If you’ve just returned home from a ten-year meditation retreat, then oh boy, do have some news for you. First off, Arnott’s has created salted caramel Tim Tams, and they’ve taken over my life. Secondly, Australia’s energy prices are currently through the roof and in the outer stratosphere.
This bad situation came about because electricity is a bit scarce at the moment. This year, around 25% of coal-fired power plants have been offline thanks to repairs and maintenance. These switch-offs have created a gap, and this gap is currently being filled by super-expensive gas. Hence, all of our power bills have been more painful than usual.
What’s more, the price of electricity is predicted to go up by another 20% this financial year. Moreover, it’s expected to skyrocket a further 30% the year after.
This situation has left many Australians considering if they should switch to using solar panels. According to a survey of 1010 Australians conducted by Money.com.au, 72% of respondents would consider upgrading their homes if it reduced their energy bills. Additionally, 21% said that if it made financial sense, they would switch over to solar.
Another survey of 1010 individuals came to the same conclusion: Solar panels might be on the rise. According to Finder, 15% of their own interviewees said that they were considering getting solar panels to reduce their energy bills. Furthermore, 28% said that they already had solar, and another 6% said they were thinking about getting solar before the energy crisis even happened.
A spokesperson for Money.com.au, Helen Baker, reckons that solar panels should be embraced by more Australians and are a good fit for many households.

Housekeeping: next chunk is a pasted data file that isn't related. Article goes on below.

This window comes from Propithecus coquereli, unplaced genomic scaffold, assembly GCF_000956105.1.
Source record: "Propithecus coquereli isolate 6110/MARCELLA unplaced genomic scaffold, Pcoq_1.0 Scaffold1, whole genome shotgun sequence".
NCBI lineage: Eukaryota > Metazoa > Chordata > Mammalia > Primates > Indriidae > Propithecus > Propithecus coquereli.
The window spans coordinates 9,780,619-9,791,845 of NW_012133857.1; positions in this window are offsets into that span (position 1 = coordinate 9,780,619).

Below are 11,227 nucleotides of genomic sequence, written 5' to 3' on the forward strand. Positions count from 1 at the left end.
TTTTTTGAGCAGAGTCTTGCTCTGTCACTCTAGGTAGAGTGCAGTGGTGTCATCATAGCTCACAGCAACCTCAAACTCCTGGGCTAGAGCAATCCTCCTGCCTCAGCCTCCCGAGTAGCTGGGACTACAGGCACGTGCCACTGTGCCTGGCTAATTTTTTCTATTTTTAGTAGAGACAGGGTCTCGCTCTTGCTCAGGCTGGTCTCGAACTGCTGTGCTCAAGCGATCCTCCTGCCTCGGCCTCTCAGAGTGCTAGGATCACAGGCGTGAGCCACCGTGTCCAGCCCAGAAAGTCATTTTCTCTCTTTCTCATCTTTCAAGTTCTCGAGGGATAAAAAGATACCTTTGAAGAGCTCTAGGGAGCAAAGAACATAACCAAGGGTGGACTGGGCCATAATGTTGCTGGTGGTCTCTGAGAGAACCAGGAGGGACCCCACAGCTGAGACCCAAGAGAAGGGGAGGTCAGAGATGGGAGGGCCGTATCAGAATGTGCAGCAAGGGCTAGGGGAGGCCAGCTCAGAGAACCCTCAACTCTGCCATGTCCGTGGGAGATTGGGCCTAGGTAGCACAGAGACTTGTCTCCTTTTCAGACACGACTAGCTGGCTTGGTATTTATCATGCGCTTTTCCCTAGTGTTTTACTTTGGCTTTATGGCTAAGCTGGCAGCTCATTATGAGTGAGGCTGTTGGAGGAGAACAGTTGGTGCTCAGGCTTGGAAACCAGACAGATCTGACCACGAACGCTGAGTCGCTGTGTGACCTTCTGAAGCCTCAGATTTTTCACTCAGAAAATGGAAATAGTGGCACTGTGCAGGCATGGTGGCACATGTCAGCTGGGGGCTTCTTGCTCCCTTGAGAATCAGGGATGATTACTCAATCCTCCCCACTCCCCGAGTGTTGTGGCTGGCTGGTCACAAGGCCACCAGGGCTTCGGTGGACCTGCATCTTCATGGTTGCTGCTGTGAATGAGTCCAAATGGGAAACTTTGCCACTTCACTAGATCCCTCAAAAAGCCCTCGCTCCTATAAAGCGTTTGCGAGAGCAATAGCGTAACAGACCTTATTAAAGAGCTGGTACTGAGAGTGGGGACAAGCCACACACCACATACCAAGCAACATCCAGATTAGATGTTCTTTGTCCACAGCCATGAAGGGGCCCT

“I have worked with clients who have seen their quarterly energy bills fall to two digits,” said Baker.
“Installing solar panels can also increase the value of a property, making it a worthwhile upgrade for those considering selling their home.”
Meanwhile, Mariam Gabaji, the editor for utilities at Finder, said, “If your solar system generates more energy than you consume, you can effectively sell this excess electricity back to the grid to earn a profit.”
Likewise, it’s worth noting that both Baker and Gabaji mentioned the fact that some states offer its residents solar rebates and other solar-based schemes.
As Baker said, “Government rebates are available for solar panel installation. For instance, the Victorian Government offers a rebate of up to $1400 for solar panel installation, while the NSW Government has a scheme for eligible, low-income households to access a free three-kilowatt system.”
And Gabaji made this point: “There are also companies offering repayment plans to help you stagger the cost of your solar installation in case you’re not eligible for a rebate or concession.”
So, with all of this in mind, will 2023 be the year of the solar panel? Whelp, while there’s been a tad more interest in this tech and some tempting dealos around, nothing has been set in stone. For now, a solar trend could boom or never pick up enough traction. The future’s in Australia’s coal-covered hands.